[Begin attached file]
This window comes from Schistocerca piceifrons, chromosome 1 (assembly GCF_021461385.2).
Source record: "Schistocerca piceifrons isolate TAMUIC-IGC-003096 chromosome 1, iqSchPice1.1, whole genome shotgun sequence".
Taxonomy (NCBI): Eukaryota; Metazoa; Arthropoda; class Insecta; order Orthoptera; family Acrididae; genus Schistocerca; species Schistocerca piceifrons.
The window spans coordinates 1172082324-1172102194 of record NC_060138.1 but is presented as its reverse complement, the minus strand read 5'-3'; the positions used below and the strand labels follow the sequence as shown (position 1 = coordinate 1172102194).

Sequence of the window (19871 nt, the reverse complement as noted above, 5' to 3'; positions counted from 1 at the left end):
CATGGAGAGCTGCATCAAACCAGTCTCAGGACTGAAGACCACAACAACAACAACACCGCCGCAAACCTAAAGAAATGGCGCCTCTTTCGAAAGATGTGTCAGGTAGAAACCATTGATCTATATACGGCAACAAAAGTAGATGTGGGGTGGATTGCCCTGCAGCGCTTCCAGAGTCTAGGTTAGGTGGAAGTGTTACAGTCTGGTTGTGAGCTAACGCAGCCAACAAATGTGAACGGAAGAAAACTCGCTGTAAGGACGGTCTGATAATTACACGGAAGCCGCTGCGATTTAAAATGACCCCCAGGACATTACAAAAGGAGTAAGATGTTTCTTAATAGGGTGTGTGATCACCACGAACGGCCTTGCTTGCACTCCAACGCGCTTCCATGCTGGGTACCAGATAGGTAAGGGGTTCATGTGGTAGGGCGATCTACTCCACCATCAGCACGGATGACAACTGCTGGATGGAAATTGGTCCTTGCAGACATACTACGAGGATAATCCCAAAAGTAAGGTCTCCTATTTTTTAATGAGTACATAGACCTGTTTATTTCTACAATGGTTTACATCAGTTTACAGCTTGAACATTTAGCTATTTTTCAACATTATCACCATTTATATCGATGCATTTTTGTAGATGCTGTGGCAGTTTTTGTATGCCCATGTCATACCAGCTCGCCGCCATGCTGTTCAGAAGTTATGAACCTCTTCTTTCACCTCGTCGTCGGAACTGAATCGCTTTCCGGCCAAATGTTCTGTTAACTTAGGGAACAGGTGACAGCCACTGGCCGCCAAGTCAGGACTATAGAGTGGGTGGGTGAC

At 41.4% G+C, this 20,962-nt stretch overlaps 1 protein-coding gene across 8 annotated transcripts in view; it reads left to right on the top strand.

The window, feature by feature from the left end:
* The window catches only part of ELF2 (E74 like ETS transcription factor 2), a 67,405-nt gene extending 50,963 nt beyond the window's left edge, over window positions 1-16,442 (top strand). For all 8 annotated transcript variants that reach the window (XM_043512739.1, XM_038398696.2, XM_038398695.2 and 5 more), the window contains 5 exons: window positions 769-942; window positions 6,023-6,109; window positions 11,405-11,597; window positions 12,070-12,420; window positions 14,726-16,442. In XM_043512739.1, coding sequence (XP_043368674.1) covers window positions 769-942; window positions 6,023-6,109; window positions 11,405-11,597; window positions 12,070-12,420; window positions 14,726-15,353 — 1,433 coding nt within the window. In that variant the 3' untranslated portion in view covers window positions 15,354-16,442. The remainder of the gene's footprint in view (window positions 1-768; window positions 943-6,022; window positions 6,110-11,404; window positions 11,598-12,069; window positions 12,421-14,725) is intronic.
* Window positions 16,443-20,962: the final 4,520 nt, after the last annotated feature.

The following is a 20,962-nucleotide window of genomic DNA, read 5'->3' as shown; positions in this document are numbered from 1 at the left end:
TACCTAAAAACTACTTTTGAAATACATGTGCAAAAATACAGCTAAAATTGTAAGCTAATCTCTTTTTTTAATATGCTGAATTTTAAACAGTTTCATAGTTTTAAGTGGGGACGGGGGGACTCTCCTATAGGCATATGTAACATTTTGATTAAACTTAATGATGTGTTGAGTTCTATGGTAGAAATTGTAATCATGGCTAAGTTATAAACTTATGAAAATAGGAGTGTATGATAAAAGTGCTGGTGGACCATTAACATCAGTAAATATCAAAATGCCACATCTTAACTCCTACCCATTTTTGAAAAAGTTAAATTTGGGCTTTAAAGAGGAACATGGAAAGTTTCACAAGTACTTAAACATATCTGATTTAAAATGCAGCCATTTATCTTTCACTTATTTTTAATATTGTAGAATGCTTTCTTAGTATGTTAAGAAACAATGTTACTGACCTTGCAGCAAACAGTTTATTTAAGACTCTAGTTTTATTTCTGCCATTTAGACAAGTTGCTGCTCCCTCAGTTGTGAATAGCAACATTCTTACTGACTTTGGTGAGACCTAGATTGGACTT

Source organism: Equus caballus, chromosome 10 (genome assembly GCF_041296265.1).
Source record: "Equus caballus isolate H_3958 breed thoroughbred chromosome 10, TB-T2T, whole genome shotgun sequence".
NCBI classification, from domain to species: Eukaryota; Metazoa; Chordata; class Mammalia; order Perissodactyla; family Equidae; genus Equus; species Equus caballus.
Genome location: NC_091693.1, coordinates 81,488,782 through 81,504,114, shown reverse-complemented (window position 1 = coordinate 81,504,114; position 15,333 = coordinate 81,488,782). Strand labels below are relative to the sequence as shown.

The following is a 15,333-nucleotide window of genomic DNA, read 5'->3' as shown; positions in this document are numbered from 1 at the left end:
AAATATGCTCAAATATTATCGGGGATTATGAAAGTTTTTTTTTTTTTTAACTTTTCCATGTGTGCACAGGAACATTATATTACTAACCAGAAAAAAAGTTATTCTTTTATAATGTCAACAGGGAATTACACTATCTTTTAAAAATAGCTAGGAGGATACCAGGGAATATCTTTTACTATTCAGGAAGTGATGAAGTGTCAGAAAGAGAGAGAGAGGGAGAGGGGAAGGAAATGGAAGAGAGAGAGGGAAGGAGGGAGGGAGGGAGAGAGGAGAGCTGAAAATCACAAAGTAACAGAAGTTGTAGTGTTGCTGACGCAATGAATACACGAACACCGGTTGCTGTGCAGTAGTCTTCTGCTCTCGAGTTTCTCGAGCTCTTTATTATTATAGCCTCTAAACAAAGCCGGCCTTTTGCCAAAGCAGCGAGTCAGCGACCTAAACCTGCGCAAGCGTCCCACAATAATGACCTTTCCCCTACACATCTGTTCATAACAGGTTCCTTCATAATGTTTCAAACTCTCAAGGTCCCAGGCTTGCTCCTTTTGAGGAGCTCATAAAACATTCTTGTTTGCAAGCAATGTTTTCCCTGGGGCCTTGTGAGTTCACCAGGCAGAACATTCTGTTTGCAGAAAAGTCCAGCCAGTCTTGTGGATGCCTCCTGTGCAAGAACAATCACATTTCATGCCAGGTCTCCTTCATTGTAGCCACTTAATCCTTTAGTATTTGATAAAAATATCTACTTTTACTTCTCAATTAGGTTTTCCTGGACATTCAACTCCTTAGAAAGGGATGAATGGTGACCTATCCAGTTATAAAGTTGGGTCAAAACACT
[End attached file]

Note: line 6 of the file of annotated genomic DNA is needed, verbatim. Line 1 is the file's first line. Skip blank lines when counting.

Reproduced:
CATGGAGAGCTGCATCAAACCAGTCTCAGGACTGAAGACCACAACAACAACAACACCGCCGCAAACCTAAAGAAATGGCGCCTCTTTCGAAAGATGTGTCAGGTAGAAACCATTGATCTATATACGGCAACAAAAGTAGATGTGGGGTGGATTGCCCTGCAGCGCTTCCAGAGTCTAGGTTAGGTGGAAGTGTTACAGTCTGGTTGTGAGCTAACGCAGCCAACAAATGTGAACGGAAGAAAACTCGCTGTAAGGACGGTCTGATAATTACACGGAAGCCGCTGCGATTTAAAATGACCCCCAGGACATTACAAAAGGAGTAAGATGTTTCTTAATAGGGTGTGTGATCACCACGAACGGCCTTGCTTGCACTCCAACGCGCTTCCATGCTGGGTACCAGATAGGTAAGGGGTTCATGTGGTAGGGCGATCTACTCCACCATCAGCACGGATGACAACTGCTGGATGGAAATTGGTCCTTGCAGACATACTACGAGGATAATCCCAAAAGTAAGGTCTCCTATTTTTTAATGAGTACATAGACCTGTTTATTTCTACAATGGTTTACATCAGTTTACAGCTTGAACATTTAGCTATTTTTCAACATTATCACCATTTATATCGATGCATTTTTGTAGATGCTGTGGCAGTTTTTGTATGCCCATGTCATACCAGCTCGCCGCCATGCTGTTCAGAAGTTATGAACCTCTTCTTTCACCTCGTCGTCGGAACTGAATCGCTTTCCGGCCAAATGTTCTGTTAACTTAGGGAACAGGTGACAGCCACTGGCCGCCAAGTCAGGACTATAGAGTGGGTGGGTGAC